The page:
its direct-connected generator and exciter, weighs in at around 50
tons. It has direct fuel injection, and a single fuel pump (not
counting the manual pump) supplies a manifold with fuel oil
compressed to 2,000 psi. Each cylinder has an injector with a
cam-operated valve that admits fuel oil into the cylinder at a
precisely timed moment.

History

This engine and a sister engine were installed at the village of
Arcade in southwestern New York in 1935. The engines were
direct-connected to Westinghouse 438 KVA, 2,400 volt/AC generators
and provided electricity for Arcade. Dave recounted a story about a
fellow who went to the power station in Arcade, complaining that
his clock was 15 minutes slow. The plant operator made a slight
adjustment to the governor on the engine, and then asked the man to
come back in a month and tell him if his clock was still slow. A
month later the fellow returned, reporting all was well.
Apparently, his clock relied on the 60-cycle operation of the power
lines for its time base, and it was off just a bit!

In 1955, Syracuse Sand and Gravel Co. purchased the engines to
power quarry equipment. One engine was installed in a powerhouse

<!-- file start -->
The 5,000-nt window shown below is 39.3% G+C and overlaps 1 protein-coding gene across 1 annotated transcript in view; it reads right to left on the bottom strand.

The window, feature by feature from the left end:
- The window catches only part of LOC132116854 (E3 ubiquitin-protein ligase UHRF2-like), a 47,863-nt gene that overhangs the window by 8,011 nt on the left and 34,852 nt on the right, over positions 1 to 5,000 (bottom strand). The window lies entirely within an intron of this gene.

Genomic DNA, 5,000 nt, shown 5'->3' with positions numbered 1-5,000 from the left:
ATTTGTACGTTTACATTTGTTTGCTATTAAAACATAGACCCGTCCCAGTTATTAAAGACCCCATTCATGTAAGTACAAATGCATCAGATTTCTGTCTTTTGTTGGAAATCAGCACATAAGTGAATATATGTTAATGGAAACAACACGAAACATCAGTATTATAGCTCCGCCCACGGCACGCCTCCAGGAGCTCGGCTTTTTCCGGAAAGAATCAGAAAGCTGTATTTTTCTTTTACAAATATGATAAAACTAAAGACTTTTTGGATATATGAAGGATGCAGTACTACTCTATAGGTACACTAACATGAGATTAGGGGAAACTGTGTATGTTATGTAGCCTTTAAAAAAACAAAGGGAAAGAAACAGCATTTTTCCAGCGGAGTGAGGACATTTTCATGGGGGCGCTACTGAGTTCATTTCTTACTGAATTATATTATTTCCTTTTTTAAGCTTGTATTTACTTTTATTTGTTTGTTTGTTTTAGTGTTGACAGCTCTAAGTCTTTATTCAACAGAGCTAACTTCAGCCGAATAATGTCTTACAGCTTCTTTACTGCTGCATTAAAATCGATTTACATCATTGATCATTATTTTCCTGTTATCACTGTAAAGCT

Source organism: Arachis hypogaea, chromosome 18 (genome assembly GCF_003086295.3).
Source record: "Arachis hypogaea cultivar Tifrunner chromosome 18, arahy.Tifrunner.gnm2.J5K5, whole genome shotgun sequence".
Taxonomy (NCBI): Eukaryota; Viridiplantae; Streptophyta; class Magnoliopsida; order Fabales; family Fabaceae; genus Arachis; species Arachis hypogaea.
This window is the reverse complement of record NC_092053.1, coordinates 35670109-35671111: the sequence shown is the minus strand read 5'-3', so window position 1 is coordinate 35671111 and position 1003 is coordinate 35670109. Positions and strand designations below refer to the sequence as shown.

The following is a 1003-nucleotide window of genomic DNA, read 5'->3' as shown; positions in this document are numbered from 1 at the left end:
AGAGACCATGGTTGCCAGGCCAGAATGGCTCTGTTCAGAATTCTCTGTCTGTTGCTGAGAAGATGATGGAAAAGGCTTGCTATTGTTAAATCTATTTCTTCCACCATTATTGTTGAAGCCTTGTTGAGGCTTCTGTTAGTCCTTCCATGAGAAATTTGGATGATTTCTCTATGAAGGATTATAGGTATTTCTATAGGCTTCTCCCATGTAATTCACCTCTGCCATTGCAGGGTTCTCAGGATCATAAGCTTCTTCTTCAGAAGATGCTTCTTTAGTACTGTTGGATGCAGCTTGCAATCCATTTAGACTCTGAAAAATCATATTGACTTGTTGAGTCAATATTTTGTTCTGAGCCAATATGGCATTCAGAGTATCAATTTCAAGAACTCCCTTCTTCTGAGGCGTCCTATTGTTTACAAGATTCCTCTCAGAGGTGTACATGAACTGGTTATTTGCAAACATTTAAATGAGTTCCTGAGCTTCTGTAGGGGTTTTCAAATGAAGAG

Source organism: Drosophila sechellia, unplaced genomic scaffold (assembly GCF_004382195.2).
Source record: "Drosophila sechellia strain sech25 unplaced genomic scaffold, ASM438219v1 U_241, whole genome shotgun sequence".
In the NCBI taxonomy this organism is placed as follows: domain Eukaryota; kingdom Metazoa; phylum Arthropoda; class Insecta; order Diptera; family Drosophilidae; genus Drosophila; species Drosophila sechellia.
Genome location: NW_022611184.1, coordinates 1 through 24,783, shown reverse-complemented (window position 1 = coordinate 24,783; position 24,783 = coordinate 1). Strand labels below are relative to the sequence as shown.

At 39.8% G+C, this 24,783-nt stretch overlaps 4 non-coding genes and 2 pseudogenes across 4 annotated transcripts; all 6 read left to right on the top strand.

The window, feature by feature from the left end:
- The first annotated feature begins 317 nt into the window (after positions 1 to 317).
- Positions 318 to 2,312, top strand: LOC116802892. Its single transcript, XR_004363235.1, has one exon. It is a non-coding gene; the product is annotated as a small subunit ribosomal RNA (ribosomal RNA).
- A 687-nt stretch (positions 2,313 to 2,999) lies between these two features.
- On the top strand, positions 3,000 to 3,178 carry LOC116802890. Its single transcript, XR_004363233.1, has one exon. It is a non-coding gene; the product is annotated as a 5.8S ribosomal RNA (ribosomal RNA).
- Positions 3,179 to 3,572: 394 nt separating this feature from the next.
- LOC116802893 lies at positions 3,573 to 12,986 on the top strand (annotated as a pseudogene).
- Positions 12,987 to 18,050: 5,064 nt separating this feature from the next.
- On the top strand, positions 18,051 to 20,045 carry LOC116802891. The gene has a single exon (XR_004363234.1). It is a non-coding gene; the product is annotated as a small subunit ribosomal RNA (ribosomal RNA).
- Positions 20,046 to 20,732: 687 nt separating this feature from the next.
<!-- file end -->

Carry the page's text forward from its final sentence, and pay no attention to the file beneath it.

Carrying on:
for the seasonal operation of quarry equipment, and the other was
used for parts – the flywheel and generator were scrapped. The
engine installed in the powerhouse was used up to the 1980s, when
it was discovered someone had broken into the powerhouse and
removed some of the copper bus wire from the generator connections.
The company decided not to get it running again, and left it
sitting.

Dave Johnson found out about the engine about two years ago. He
has handled large, multi-cylinder engines like this before, a prime
example being a four-cylinder Bruce-Macbeth engine he restored to
perfection and that he takes to local engine shows. Dave was
interested in the Winton, but he wanted to make sure it would run
before he went through the monumental task of moving it.

Having sat idle for many years, the Winton needed lots of work
to get it running again. The number one and six cylinders were
stuck, so Dave poured fuel and lubricating oil into each cylinder